[Image above] Machining cemented carbide parts is difficult due to the high hardness of tungsten carbide. Additive manufacturing may be an easier way to manufacture the material. Credit: ExOne
In just under a week, the December issue of the ACerS Bulletin will arrive. In keeping with the last two December issues’ theme of ceramic and glass materials in everyday life (specifically in automobiles and smartphones), this December we look at ceramic and glass materials in a house.
Tungsten carbide is one ceramic that shows up in many homes in the form of cutting tools, like drill bits and saw blades.
To say the tools are “tungsten carbide cutting tools” is a bit of a misnomer, though, as the material that makes up the tools is actually a composite rather than pure tungsten carbide.
To create parts made from cemented carbide, the composite material used in cutting tools, small tungsten carbide particles are typically mixed with other carbides, such as titanium carbide, tantalum carbide, and niobium carbide. These carbide powders are mixed and compressed in a mold along with powdered cobalt metal, which acts as the “glue” to hold everything together once the mixed powder is heated in a furnace and the cobalt melts.
The next step of the process is where things can get difficult—shaping the part to achieve the correct dimensions and edges.
“Due to the high hardness of [tungsten carbide], machining of the densified material is very time and cost-intensive,” the United States Army Research Laboratory (ARL) states in a recent patent application. “Also, the subtractive nature of the machining process limits the complexity of part shapes.”
That is why the ARL decided to take an additive, rather than subtractive, approach to cemented carbide manufacturing.
In its 20-page patent application, the ARL proposes a cemented carbide additive manufacturing process based on powder bed fusion with selective laser melting, including a step of hot isostatic pressing to increase density of the part.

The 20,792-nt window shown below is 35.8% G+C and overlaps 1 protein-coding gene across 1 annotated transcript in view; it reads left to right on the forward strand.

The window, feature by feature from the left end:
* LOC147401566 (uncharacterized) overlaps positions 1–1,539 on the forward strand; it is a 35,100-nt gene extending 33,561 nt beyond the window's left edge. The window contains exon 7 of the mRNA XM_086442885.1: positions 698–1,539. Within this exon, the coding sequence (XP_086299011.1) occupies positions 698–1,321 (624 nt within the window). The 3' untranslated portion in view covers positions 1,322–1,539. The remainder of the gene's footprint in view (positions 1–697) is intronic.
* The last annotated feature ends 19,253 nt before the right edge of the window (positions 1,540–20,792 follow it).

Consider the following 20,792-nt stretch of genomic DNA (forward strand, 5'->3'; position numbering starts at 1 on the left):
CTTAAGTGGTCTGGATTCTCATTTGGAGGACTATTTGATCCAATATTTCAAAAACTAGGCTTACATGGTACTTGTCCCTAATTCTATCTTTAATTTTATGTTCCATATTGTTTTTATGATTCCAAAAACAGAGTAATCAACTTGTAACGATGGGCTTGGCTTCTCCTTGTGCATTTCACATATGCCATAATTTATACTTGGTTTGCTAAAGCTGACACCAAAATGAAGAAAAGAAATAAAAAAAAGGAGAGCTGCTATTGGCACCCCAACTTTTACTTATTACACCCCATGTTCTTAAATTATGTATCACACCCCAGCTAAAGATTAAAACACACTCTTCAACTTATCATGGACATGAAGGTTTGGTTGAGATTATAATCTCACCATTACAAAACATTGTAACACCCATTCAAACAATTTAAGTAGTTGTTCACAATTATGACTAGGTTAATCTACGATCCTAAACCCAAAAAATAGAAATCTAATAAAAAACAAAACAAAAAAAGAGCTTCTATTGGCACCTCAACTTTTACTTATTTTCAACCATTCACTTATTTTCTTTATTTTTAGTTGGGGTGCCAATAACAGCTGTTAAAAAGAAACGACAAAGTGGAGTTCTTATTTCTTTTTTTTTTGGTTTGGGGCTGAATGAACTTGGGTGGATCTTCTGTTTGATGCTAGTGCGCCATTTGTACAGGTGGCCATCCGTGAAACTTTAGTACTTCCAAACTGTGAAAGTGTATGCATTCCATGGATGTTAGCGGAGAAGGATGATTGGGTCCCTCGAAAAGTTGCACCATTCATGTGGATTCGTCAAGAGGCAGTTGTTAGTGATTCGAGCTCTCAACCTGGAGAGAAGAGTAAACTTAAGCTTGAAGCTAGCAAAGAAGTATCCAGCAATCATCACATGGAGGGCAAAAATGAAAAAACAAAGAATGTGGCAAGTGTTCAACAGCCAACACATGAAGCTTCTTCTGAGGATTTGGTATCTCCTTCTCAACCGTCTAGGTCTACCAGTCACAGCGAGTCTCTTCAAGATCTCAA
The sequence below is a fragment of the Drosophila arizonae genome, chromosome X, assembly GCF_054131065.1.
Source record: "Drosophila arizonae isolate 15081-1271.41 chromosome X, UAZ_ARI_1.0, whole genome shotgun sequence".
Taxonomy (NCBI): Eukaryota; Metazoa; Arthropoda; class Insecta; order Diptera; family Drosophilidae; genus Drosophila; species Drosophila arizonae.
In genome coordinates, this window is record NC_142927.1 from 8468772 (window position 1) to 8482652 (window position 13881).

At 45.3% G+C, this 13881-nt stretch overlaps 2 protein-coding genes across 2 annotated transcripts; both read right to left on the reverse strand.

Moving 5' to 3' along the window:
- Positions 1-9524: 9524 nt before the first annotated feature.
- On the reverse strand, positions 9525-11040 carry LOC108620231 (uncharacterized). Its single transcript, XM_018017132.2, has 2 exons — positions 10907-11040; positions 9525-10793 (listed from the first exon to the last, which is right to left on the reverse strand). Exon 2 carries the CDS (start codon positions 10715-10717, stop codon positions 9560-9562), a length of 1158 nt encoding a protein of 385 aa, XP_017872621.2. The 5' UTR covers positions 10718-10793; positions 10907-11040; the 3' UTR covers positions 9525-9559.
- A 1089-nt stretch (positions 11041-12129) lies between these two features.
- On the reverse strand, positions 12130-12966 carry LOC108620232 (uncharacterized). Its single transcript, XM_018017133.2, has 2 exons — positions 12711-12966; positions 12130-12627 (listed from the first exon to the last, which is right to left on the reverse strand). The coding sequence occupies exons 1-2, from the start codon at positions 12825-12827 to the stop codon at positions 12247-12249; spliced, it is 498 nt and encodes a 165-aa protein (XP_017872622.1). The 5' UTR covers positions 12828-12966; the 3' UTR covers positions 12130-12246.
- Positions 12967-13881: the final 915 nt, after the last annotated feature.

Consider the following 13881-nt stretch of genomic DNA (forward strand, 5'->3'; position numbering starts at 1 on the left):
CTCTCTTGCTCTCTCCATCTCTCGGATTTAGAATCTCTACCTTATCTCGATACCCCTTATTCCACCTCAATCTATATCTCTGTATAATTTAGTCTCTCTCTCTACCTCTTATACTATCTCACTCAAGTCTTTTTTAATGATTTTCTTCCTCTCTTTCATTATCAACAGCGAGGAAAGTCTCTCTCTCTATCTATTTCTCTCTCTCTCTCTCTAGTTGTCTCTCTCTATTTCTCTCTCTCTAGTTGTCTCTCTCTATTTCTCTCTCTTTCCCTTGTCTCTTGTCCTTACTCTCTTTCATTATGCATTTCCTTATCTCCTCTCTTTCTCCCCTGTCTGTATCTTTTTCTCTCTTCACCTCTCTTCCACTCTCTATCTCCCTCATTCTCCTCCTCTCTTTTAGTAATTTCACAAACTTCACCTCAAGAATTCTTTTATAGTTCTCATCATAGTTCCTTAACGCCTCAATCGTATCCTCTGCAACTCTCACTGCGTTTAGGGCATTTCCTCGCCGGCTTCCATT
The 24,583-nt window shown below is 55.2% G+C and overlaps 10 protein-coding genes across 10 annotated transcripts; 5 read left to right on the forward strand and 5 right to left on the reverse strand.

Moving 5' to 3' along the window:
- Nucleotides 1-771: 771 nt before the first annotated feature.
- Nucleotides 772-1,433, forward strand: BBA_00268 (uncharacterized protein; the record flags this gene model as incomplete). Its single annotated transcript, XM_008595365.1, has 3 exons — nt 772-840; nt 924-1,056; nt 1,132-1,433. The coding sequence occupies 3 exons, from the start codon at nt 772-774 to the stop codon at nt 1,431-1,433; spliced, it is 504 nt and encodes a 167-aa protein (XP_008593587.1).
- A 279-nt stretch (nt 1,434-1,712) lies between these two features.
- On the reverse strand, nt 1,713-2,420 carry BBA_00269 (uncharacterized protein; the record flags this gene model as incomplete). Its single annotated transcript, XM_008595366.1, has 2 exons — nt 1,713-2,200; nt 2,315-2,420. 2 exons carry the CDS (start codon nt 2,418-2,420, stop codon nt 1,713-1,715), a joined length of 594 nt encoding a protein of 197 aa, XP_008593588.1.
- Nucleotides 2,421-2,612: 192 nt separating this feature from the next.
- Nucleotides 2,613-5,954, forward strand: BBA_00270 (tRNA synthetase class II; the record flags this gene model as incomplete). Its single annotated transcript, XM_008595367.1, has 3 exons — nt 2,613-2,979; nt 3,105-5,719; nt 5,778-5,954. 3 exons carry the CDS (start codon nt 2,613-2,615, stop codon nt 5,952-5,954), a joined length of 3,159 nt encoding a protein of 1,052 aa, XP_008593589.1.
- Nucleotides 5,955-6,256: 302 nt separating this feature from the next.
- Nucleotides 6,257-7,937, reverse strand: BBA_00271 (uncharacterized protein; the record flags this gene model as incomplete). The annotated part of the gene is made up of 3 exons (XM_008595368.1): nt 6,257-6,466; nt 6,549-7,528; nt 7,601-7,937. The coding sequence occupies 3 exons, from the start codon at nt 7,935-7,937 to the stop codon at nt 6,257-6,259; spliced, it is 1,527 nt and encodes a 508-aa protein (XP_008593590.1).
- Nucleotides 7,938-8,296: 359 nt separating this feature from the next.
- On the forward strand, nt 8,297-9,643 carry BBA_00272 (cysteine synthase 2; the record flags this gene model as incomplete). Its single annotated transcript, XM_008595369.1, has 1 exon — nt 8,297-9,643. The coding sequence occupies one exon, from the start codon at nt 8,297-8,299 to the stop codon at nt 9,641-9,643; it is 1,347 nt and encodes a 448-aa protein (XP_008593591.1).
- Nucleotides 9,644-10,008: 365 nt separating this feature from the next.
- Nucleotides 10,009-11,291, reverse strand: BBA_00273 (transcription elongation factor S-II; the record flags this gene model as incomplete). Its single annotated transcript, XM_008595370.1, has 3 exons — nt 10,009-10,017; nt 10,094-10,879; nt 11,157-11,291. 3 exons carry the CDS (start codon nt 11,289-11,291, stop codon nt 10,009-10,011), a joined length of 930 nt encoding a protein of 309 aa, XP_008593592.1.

“Manufacturing parts with the methods disclosed herein will eliminate the necessity to machine the parts after sintering,” the ARL researchers write. “Furthermore, the methods disclosed herein allow for spatially controlling binder content through the part material, which provides for functionally graded mechanical, magnetic, electrical, and/or sonic properties.”
In addition to developing a way to more easily manufacture cemented carbide, ARL is interested in finding a replacement for cobalt (the “glue”) because it is expensive and reportedly carcinogenic.
Using their patent-pending process, ARL published an open-access paper investigating using an iron-nickel-zirconium binder with four commercially available tungsten carbide powder particle sizes.
“Even with the relatively low binder content [10 wt.% Fe-Ni-Zr], most of the samples possessed structural integrity, with theoretical skeletal densities as high as 95% with macroscale open porosity,” the researchers write in the conclusion.
The open-access paper, published in The Journal of The Minerals, Metals & Materials Society, is “Additive manufacturing of cemented tungsten carbide with a cobalt-free alloy binder by selective laser melting for high-hardness applications” (DOI: 10.1007/s11837-019-03366-2).
ARL is not the only group working on 3D printing cemented carbide.
Additive manufacturing company ExOne recently entered into a collaboration with Global Tungsten & Powders Corporation to advance tungsten-based metal 3D printing using binder jetting. They will focus on cemented carbide and copper-tungsten, a material used in high-voltage electrical applications.
The University of Pittsburgh and General Carbide Corporation are also collaborating on a binder jetting project thanks to an award that “will enable research into better base powders and 3D printing methods for more effective and economical use of tungsten carbide in additive manufacturing,” according to a December 2018 University of Pittsburgh press release.